Research Title: Distributed Service Discovery in Mobile IoT Environments Using Hierarchical Bloom Filters
Research Area: Mobile IoT, Service Discovery, Distributed Service Registry, Service Gateway
Led by: Hyeonjun Jo
The Internet of Things (IoT) enables many devices, from small sensors to vehicles, to interact with each other in order to provide services to users. Especially, mobiles devices such as smart phones and wearable devices are becoming more powerful and common in everyday life, and it is essential to utilize their capabilities to provide services in IoT environments. In this research, we propose a fast and flexible approach to discovering IoT-based services in mobile IoT environments. We applied Bloom filters to the configuration and management of distributed service registries to reduce the configuration cost, and to reduce the number of message exchanges between registries in updating information about available services in dynamic mobile IoT environments. Especially, we extended the traditional Bloom filter to give it a hierarchical structure to more efficiently discover and manage information about the capabilities of IoT resources and the services that utilize them. We conducted a simulation of discovering services in a highly dynamic mobile IoT environment; our results proved that our approach is much more efficient than existing distributed service discovery approaches.
To run a service instance, that instance needs to be bound to necessary resource capabilities. In our registry system, the required resource capabilities can be specified at different abstraction levels. The IoT resources that provide capabilities at a certain abstraction level that a service specifies, or more specialized capabilities than those of the abstraction level, are all considered as candidate IoT resources for the service. To support this, the resource capabilities are defined hierarchically by representing the subsumption relations (by using the ‘subClassOf’ relation) between the capabilities. Services are also defined similarly by representing the subsumption relations between service capabilities. The abstract services of a user task define their necessary service capabilities, which can be represented at various abstraction levels, and a query to find service instances for an abstract service can be made according to the abstraction levels specified. Figure 1 shows a part of the service capability hierarchy. The ‘Lighting’ service can be specialized into the ‘Light On-Off’ service, and the ‘Color-changing’ lighting service, which has more specialized services for changing the light colors. If a timer is needed, the ‘Timer’ service can be chosen. For the ‘Security Alarm Service’, there are more specialized services including the ‘Flash Alarm’ and ‘Multimedia Alarm’ services. If the required resource capabilities are not present, a service cannot be instantiated. For instance, as shown in Figure 1, in order to instantiate any of the ‘Security Alarm Service’, both the ‘Security Sensing’ and ‘Multimedia’ or ‘Lighting’ resource capabilities are required. A user task can be performed if all the abstract services are instantiated by being bound to required IoT resources. For example, the ‘Secure a car’ task requires two services, the ‘Lighting’ and ‘Security Alarm’ services, which can be instantiated by using the ‘Lighting’, ‘Multimedia’, and ‘Security Sensing’ capabilities.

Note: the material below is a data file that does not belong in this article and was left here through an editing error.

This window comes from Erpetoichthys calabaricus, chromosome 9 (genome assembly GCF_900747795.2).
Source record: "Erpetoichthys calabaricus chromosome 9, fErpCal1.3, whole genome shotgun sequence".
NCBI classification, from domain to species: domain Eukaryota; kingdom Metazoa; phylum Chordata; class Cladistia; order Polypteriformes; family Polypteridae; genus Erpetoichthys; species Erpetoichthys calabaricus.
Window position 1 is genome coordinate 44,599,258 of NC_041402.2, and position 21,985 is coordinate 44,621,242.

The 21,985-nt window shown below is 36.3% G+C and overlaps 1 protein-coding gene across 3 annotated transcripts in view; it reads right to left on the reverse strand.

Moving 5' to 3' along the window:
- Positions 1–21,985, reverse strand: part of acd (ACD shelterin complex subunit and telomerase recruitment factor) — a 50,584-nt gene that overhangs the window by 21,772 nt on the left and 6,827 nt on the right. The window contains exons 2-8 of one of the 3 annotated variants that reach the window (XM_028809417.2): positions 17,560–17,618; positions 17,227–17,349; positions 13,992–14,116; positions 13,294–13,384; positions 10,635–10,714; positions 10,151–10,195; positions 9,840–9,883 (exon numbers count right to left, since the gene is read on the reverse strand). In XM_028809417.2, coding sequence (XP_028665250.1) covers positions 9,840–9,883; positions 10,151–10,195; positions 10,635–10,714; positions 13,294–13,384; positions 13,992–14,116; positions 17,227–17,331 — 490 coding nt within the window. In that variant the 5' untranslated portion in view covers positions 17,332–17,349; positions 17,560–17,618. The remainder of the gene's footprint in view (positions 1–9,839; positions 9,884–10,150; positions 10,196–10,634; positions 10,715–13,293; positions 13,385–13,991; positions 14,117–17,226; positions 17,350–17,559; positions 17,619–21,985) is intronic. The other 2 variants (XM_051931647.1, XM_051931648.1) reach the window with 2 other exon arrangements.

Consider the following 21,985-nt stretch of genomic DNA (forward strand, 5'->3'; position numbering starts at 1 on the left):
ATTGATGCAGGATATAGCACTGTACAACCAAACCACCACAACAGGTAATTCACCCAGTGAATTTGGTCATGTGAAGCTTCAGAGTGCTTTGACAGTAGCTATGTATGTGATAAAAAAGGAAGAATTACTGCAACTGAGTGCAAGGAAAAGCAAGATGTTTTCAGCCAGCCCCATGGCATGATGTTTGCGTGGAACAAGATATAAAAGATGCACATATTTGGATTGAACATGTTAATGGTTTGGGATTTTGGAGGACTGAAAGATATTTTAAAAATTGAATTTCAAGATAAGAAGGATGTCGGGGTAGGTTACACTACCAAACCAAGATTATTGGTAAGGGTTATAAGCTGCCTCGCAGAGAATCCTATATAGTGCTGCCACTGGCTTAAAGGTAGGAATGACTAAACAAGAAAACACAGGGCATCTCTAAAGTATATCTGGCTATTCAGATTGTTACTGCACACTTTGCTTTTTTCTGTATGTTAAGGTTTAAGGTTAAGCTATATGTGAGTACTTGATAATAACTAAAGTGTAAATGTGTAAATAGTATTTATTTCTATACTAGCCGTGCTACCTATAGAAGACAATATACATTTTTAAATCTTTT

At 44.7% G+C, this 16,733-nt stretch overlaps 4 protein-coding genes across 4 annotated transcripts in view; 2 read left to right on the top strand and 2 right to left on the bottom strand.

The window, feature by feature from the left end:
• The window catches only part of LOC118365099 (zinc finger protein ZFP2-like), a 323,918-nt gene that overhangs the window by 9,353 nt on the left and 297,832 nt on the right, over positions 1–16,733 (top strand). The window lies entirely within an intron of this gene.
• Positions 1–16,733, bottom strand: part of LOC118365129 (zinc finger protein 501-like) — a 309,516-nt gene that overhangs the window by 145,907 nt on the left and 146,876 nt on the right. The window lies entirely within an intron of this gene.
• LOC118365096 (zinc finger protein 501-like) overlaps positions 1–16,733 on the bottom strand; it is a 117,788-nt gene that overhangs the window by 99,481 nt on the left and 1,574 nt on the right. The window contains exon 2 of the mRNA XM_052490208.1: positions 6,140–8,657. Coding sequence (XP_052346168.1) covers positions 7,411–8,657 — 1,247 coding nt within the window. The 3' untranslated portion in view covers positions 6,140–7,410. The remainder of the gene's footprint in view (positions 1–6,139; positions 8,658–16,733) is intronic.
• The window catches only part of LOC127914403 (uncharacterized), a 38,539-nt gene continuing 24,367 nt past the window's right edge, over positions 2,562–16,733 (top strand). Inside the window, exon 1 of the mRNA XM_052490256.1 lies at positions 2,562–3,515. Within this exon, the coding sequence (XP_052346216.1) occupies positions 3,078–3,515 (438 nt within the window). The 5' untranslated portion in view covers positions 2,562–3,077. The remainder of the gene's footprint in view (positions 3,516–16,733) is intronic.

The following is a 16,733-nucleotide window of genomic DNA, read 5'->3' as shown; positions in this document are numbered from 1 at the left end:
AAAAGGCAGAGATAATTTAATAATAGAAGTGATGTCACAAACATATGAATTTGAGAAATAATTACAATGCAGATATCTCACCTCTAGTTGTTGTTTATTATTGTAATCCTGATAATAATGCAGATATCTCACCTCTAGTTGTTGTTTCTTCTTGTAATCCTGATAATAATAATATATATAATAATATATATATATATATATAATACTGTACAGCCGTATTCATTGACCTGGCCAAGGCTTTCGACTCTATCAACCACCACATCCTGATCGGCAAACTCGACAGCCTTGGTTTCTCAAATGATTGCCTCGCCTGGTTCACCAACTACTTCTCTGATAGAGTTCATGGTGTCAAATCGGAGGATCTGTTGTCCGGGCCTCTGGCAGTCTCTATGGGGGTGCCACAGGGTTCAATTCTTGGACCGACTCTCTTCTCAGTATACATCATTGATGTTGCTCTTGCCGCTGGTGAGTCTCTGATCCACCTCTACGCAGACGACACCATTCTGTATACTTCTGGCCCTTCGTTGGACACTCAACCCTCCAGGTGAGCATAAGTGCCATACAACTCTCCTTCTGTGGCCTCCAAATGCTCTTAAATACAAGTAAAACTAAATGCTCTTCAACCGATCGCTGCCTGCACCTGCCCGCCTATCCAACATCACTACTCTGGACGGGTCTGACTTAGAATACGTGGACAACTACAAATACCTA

[Figure 1. Hierarchy of Resource Capability and Service and Binding Example]
A hierarchical Bloom filter is a set of Bloom filters, each of which corresponds to one level of the resource capability hierarchy. Figure 2 shows an example of the application of a hierarchical Bloom filter to the ‘Lighting’ capability hierarchy. In this example, since each Bloom filter has two hash functions, each capability is converted into two integers. In the figure, the ‘Lighting’ capability is represented by the integer numbers, 5 and 9, the ‘Colored’ lighting capability is converted to 5 and 7, and the 2 and 7 integer numbers are assigned to the ‘RGB Controllable’ lighting capability.